On open loop cards, most issuers charge a small, up-front fee to cover the cost of production and processing fees. Since closed loop cards live on brand’s internal systems, there are no third party fees to offset, so cards can be sold at face value. The cost of producing the physical cards is made up for in the margins of the product purchased. Additionally, if a gift card is either never or only partially redeemed after a few years from purchase, the business can charge a small fee against the remaining balance. For more on these fees, read Mark Romanelli’s piece about recent gift card legislation. This means a customer who spends under the balance of the card can eventually provide a small return for a business.
Gift cards usually come in neatly rounded balances, like $25, $50, or $100 dollars; however, sales tax typically makes spending exactly $25 hard to do. Most customers will find something else they want and then pay a little more to ensure they spend the entirety of the card in one visit. This means the business earns additional marginal revenue from those customers (typically around 20%).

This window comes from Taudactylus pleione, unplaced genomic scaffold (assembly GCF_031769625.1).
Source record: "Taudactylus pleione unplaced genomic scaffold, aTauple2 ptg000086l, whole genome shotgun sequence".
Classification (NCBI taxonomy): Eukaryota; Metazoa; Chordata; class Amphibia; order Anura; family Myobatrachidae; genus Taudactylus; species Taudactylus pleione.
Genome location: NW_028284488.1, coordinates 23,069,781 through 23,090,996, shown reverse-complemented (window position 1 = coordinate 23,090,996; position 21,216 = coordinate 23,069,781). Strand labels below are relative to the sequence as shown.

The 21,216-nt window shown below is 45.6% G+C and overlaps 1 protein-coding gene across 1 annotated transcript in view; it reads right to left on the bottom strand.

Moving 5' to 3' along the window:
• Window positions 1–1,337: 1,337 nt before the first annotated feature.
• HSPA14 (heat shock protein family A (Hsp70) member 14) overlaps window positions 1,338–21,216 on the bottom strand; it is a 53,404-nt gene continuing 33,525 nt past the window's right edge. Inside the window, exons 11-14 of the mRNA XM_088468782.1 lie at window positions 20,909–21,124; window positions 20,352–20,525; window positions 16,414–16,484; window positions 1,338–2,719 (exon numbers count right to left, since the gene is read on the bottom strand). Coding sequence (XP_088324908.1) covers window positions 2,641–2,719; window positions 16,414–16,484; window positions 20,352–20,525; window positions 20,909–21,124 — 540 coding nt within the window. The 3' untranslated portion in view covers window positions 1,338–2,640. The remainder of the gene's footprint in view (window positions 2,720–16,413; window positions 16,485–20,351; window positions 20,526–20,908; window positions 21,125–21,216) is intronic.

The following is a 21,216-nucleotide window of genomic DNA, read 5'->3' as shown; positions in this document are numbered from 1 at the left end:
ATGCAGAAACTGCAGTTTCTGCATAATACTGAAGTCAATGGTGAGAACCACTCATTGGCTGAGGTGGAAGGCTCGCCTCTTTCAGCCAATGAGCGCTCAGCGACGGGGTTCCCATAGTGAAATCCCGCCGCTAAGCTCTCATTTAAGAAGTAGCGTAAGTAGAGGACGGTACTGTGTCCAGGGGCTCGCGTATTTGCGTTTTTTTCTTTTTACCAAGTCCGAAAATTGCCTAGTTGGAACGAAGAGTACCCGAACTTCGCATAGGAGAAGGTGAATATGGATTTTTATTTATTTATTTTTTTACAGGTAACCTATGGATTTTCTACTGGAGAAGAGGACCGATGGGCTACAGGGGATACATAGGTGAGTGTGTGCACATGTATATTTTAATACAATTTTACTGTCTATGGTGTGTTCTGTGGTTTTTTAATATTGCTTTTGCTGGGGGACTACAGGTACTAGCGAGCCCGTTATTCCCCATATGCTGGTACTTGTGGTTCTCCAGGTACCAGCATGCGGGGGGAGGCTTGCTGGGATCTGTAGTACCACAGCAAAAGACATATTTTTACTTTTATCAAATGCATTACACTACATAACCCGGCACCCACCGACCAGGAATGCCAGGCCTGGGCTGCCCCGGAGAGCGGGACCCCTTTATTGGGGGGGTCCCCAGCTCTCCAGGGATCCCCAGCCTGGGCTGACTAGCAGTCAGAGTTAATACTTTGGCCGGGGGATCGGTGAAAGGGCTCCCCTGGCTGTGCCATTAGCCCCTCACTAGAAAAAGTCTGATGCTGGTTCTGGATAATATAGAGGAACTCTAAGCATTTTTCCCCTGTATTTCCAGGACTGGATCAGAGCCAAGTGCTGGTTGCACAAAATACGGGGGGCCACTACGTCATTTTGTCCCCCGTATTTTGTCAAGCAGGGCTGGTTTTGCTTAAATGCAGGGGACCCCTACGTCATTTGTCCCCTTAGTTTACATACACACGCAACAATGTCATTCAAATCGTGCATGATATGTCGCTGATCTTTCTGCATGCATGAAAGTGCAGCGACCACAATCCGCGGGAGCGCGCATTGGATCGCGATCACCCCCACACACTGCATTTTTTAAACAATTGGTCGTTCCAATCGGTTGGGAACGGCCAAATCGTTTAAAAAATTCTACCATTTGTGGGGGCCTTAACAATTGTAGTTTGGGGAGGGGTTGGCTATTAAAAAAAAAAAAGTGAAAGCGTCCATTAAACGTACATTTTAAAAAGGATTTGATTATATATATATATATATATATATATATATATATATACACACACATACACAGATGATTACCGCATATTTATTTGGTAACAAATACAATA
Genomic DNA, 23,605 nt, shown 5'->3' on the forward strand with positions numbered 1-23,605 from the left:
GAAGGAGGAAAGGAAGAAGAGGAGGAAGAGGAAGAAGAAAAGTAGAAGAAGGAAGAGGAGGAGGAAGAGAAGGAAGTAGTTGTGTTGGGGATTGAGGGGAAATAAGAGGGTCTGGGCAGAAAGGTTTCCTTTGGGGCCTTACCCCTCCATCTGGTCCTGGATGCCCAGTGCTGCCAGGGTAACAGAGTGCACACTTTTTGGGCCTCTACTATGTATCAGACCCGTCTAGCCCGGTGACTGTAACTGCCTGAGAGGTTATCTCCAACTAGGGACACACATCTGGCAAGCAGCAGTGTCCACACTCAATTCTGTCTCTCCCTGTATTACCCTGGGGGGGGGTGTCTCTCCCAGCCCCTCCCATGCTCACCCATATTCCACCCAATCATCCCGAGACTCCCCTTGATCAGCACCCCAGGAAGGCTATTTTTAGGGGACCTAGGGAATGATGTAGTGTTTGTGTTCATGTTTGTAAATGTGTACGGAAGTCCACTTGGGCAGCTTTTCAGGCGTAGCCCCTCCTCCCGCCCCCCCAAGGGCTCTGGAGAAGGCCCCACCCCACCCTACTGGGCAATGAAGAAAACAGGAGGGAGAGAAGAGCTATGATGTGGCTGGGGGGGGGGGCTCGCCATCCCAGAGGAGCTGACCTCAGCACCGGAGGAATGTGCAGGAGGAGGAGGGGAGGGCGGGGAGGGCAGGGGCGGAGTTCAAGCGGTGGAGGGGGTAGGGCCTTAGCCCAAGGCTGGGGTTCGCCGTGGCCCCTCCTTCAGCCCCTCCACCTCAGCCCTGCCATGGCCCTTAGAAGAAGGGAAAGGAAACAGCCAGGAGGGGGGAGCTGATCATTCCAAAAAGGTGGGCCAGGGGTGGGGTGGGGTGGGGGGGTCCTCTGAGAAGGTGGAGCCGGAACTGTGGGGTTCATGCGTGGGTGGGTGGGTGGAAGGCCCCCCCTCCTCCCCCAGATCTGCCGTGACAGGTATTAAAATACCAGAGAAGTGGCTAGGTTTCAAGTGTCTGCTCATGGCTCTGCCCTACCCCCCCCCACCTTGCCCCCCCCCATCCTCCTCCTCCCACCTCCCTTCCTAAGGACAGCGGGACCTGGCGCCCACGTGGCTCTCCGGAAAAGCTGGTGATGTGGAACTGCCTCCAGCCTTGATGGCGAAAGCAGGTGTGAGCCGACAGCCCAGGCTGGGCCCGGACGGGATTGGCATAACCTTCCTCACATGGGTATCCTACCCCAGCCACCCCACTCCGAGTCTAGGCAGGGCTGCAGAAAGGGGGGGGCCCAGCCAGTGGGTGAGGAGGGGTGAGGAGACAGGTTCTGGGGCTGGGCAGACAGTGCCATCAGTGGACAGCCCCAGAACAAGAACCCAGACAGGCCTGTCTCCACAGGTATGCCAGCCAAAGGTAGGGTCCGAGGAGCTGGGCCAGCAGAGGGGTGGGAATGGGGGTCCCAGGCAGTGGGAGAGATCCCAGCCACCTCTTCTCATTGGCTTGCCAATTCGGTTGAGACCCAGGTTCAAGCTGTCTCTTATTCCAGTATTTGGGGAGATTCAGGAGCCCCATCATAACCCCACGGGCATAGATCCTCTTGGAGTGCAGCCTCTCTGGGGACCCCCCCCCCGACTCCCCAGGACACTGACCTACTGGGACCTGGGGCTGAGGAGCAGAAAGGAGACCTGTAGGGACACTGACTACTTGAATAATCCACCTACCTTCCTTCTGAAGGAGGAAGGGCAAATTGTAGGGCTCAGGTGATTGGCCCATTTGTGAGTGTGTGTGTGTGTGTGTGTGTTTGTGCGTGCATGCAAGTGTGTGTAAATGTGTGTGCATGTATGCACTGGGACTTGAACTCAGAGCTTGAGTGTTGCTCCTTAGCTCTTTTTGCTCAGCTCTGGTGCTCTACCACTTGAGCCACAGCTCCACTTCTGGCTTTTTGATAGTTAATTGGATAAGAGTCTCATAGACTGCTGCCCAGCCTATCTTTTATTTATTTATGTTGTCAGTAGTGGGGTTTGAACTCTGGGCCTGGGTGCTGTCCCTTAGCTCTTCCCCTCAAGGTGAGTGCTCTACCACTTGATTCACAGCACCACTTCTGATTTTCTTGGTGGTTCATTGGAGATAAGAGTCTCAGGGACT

Open loop cards require a bank, which securely holds the funds, a network, like Visa, that connects all the banks and the merchants, a processor, who processes and routes the transactions, and a seller or manager, like GiftCards.com, who works with the banks to offer the cards and manage customer needs. When an open loop card is purchased, the purchaser determines the denomination of the card. They are then charged that denomination, along with any fees the issuer assesses. The cash is held by the bank, which will disperse it via the processor to the merchants at which the card is eventually used. Once the card is approved, it is produced and mailed to the intended recipient. The recipient will activate the card, typically either by phone or online. Then, they can begin to spend the card’s balance. Whenever the card is swiped, the processor confirms the card has a high enough balance to cover the transaction. It then checks a merchant identifier that tags along with the transaction, to ensure that there are no restrictions on the card being used at the location it was swiped. If everything clears, it will deduct the total of the transaction from the balance from the card and send it to the merchant.